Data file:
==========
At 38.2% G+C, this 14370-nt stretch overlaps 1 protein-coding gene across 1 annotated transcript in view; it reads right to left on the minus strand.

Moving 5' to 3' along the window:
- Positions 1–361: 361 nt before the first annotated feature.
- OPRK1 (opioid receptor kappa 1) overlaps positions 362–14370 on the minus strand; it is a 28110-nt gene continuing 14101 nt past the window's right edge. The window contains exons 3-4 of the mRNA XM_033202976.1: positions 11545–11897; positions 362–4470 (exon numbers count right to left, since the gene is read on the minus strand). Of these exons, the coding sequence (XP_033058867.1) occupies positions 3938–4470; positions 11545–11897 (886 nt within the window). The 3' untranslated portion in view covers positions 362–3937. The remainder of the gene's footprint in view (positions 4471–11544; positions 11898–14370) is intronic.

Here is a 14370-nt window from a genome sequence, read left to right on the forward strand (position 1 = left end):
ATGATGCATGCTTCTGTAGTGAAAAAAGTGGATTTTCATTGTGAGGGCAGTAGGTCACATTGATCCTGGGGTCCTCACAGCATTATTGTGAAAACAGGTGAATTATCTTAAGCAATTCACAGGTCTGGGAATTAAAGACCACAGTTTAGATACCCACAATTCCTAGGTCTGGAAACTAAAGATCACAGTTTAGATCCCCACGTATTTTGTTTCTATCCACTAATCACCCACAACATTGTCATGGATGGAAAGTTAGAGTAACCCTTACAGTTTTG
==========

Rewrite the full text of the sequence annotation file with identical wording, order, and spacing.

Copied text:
At 38.2% G+C, this 14370-nt stretch overlaps 1 protein-coding gene across 1 annotated transcript in view; it reads right to left on the minus strand.

Moving 5' to 3' along the window:
- Positions 1–361: 361 nt before the first annotated feature.
- OPRK1 (opioid receptor kappa 1) overlaps positions 362–14370 on the minus strand; it is a 28110-nt gene continuing 14101 nt past the window's right edge. The window contains exons 3-4 of the mRNA XM_033202976.1: positions 11545–11897; positions 362–4470 (exon numbers count right to left, since the gene is read on the minus strand). Of these exons, the coding sequence (XP_033058867.1) occupies positions 3938–4470; positions 11545–11897 (886 nt within the window). The 3' untranslated portion in view covers positions 362–3937. The remainder of the gene's footprint in view (positions 4471–11544; positions 11898–14370) is intronic.

Here is a 14370-nt window from a genome sequence, read left to right on the forward strand (position 1 = left end):
ATGATGCATGCTTCTGTAGTGAAAAAAGTGGATTTTCATTGTGAGGGCAGTAGGTCACATTGATCCTGGGGTCCTCACAGCATTATTGTGAAAACAGGTGAATTATCTTAAGCAATTCACAGGTCTGGGAATTAAAGACCACAGTTTAGATACCCACAATTCCTAGGTCTGGAAACTAAAGATCACAGTTTAGATCCCCACGTATTTTGTTTCTATCCACTAATCACCCACAACATTGTCATGGATGGAAAGTTAGAGTAACCCTTACAGTTTTG